Wednesday, January 23, 2013

The Election about Nothing

The Election about Nothing
By Steven Plaut

Quick. Name all the Israeli parties that did NOT run in the recent
election on a platform focusing on lowering the price of housing and
the cost of living! After that, name all the Israeli parties who
understand what has produced the rapid increase in housing prices and
have a plan for coping with and lowering them!

If you were unable to answer those two questions, then you
actually answered both of them correctly. You also accurately summed
up the essence of the last Israeli election!

It was an election about nothing. By parties running on the same
platform: "social justice:, equality, and better standards of living.

Every single party running in the Israeli election ran on a
platform that emphasized concern over the rising cost of housing and
promises to lower them. And not a single one of these parties
exhibited the least bit of understanding of what produced the rapid
increases in housing prices in the first place. With Iran building
nukes and Palestinian terror and intransigence growing worse by the
day, with an increasingly hostile Obama administration re-elected, the
dominant theme running throughout the Israeli election was the
desperate desire on the part of every single party in the country to
co-opt and capitalize on the "social justice" protests from the
previous year, the exhibition of frustration and anger by adolescents
and post-adolescents over housing prices and the cost of living.
Paris is 6266 kilometers away from the capital of Mali; Israel is zero
kilometers away from Gaza. But Israelis were voting as if this does
not matter.

And the irony is that the rapidly rising housing prices are a
collateral effect of two positive trends in the Israeli economy. The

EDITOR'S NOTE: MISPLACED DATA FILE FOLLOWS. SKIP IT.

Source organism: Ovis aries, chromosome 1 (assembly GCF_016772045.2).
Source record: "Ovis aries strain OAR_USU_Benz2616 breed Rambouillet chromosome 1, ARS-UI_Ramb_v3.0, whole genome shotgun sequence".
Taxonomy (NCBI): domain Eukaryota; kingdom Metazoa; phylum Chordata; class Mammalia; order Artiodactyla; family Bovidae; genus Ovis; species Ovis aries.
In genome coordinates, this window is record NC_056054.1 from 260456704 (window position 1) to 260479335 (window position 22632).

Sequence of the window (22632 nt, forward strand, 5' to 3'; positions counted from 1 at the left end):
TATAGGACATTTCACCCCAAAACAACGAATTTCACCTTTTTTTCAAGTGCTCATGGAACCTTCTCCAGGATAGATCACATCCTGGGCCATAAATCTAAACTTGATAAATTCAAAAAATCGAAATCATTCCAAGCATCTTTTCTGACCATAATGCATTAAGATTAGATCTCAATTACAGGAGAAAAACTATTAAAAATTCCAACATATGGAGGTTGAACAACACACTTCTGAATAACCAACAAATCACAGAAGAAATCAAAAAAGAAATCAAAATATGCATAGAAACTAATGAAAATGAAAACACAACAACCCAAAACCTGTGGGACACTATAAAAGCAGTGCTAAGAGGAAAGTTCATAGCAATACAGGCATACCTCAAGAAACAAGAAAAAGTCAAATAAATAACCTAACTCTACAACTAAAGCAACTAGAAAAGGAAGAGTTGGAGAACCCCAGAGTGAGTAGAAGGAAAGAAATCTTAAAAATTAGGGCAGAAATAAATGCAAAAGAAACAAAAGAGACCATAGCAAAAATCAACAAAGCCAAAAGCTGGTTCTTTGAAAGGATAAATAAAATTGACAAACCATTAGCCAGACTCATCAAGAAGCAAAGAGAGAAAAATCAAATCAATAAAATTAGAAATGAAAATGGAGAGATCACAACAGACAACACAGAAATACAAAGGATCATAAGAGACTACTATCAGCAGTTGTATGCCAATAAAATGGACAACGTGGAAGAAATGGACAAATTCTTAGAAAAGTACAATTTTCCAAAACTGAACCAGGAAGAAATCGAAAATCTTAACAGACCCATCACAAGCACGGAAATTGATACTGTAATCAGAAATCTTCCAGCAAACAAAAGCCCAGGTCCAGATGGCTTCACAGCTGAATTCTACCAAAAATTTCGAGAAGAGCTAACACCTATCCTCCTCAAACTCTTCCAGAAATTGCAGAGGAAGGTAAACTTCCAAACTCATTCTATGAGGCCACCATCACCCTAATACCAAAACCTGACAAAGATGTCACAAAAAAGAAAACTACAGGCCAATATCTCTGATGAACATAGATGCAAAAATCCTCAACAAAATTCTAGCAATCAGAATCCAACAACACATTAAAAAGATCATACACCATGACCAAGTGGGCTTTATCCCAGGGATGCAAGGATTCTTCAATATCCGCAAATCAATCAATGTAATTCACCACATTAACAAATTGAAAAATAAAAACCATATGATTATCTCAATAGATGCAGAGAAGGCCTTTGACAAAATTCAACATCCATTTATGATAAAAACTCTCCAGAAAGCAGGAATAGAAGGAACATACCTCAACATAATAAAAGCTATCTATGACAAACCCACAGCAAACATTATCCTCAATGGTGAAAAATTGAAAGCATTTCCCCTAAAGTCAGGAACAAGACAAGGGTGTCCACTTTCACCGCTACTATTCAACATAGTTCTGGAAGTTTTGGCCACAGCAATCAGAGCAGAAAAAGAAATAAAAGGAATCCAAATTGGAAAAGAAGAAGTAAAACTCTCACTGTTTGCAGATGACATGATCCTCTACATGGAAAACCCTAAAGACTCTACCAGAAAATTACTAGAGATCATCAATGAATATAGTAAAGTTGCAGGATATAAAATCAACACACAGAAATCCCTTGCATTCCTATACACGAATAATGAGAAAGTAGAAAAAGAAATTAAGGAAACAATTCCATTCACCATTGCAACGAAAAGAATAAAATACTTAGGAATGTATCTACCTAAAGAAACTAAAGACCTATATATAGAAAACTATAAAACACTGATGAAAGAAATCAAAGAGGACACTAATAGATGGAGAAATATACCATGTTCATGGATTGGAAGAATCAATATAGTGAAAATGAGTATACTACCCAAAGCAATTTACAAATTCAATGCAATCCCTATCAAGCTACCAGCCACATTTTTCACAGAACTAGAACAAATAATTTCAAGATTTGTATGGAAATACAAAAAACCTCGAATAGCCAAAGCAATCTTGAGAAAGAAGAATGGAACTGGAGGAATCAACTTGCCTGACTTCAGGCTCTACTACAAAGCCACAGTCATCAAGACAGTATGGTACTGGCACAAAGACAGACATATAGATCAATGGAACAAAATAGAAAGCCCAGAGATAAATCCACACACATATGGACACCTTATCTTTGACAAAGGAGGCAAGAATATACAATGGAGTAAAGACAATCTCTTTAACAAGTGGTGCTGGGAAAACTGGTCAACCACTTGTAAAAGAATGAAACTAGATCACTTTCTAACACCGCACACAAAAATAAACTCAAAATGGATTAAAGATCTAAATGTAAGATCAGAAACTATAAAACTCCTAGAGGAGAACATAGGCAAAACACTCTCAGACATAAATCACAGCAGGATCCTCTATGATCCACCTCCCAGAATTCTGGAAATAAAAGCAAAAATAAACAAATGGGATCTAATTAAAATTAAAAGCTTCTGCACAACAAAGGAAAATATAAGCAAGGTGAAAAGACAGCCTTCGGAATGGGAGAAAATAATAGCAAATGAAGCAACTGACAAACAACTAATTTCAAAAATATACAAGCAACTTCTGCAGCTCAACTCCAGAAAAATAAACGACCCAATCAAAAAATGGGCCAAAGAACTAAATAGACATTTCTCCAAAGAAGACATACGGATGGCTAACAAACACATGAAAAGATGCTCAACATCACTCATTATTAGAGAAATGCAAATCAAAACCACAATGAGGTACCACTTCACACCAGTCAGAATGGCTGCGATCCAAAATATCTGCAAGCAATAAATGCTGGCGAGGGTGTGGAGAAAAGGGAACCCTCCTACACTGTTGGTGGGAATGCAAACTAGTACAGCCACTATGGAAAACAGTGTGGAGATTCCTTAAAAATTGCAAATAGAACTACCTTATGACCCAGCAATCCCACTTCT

two causes of it are the general prosperity in Israel and rising
incomes, and the low-interest easy-money policy by the Central Bank.
Housing prices are shooting up because Israelis are doing well
economically, are generally prosperous, have lots of capital, and use
their capital to bid up housing prices. Hence housing inflation is a
bi-product of success. In addition, the Bank of Israel has kept money
loose and interest rates low to avoid a serious recession. Israel
experienced a far softer downtown during the global financial crisis
than the US, Japan, or Europe. Today the only real way to drive
housing prices down in Israel is to push the country into a deep
recession and to drive interest rates up in order to cause housing
demand to be slashed, thus making housing less affordable, and THAT is
something that none of the political parties propose or even

Since every single Israeli party was running on the same "social
justice" platform and none had any real ideas about how to improve
"social" conditions or reduce inequality, just what was the election
about? The answer is that it was essentially about nothing. And the
proof is that the biggest surprise in the election was the success of
the party and politician who most faithfully represent and believe in
nothing .

That surprise was the success of TV host Yair Lapid and his Yesh
Atid party, which won 19 Knesset seats (out of 120), twice what the